Deane Woods was born in 1936 in Marley, Idaho, and grew up on a farm in Missouri. He enlisted in the U.S. Navy in February 1957, and served as a yeoman at NAS Los Alamitos, California, until being accepted into the Naval Aviation Cadet Program in April 1958. After completing flight training, he was commissioned an Ensign in the U.S. Navy and designated a Naval Aviator in June 1959, followed by service as an AD-5W Skyraider pilot with Carrier Airborne Early Warning Squadron 11 (VAW-11) at NAS North Island, California, from June 1959 until he left active duty on July 28, 1962. Lt Woods served with VR-881 in the U.S. Naval Reserve at Olathe, Kansas, and at the same time completed his bachelor's degree at the University of Kansas, returning to active duty in the Navy on August 2, 1965. He completed A-1 Skyraider Replacement Air Group training with VA-122 at NAS Lemoore, California, and then joined VA-25 at NAS Lemoore in November 1965. Lt Woods deployed with his squadron aboard the aircraft carrier USS Coral Sea (CVA-43) in July 1966, and was forced to eject over North Vietnam and was taken as a Prisoner of War on October 12, 1966. After spending 2,336 days in captivity, LCDR Woods was released during Operation Homecoming on March 4, 1973. He was briefly hospitalized to recover from his injuries, and then served with VT-21 at NAS Kingsville, Texas, from August 1973 to January 1974, before attending the U.S. Naval Postgraduate School at Monterey, California, from February 1974 to March 1976. CDR Woods' final assignment was on the staff of the Chief of Naval Air Training at NAS Corpus Christi, Texas, from March 1976 until his retirement from the Navy on June 1, 1980.
His 1st (of 2) Silver Star Citation reads:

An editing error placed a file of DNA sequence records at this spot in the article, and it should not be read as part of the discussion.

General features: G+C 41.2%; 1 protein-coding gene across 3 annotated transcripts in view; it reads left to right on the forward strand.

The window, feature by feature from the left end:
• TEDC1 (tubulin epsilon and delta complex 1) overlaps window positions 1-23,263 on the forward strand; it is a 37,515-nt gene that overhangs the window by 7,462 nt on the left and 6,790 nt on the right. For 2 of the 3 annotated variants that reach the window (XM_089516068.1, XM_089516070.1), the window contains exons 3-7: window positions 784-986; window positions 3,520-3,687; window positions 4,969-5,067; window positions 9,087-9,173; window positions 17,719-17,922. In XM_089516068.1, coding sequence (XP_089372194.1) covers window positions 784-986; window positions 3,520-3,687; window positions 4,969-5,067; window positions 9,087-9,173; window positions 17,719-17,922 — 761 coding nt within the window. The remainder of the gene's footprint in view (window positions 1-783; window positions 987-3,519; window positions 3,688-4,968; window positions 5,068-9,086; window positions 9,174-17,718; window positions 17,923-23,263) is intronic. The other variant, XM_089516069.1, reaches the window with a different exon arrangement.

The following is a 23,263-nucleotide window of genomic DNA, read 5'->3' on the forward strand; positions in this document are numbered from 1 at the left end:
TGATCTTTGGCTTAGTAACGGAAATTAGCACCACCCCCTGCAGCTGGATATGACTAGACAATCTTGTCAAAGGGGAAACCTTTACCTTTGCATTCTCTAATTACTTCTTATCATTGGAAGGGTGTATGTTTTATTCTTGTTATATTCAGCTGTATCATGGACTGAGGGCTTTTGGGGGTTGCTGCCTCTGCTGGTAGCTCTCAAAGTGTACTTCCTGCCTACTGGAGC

For conspicuous gallantry and intrepidity in action on 12 and 13 October 1966, while serving as pilot of a propeller-driven aircraft with Attack Squadron TWENTY-FIVE, embarked in USS CORAL SEA (CVA-43), during combat operations in Southeast Asia. While flying an armed reconnaissance mission over North Vietnam on 12 October, Lieutenant Commander (then Lieutenant) Woods was forced to bail out of his burning aircraft which had received a direct hit from enemy antiaircraft artillery. Contact was established that afternoon, but efforts to rescue him were hampered by the dense jungle cover and the many enemy ground forces in the area. When a helicopter pickup was attempted, Lieutenant Commander Woods directed the helicopter to clear the area because of ground fire. The next day, search and rescue aircraft located him for a second time and called in a helicopter to effect the rescue. As the helicopter approached his position to hover, Lieutenant Commander Woods heard enemy ground forces, in close proximity to his position, directing small-arms fire at the helicopter. Aware that his prime signaling devices were almost exhausted, which greatly diminished the possibility for another rescue attempt, and also aware of the extreme vulnerability of the crew in the hovering helicopter, he chose to terminate the rescue attempt by directing the helicopter to clear the area. Lieutenant Commander Woods voluntarily sacrificed his rescue for the second time in as many days for the safety of the helicopter crew. By his courageous actions in the face of imminent capture, he upheld the highest traditions of the United States Naval Service.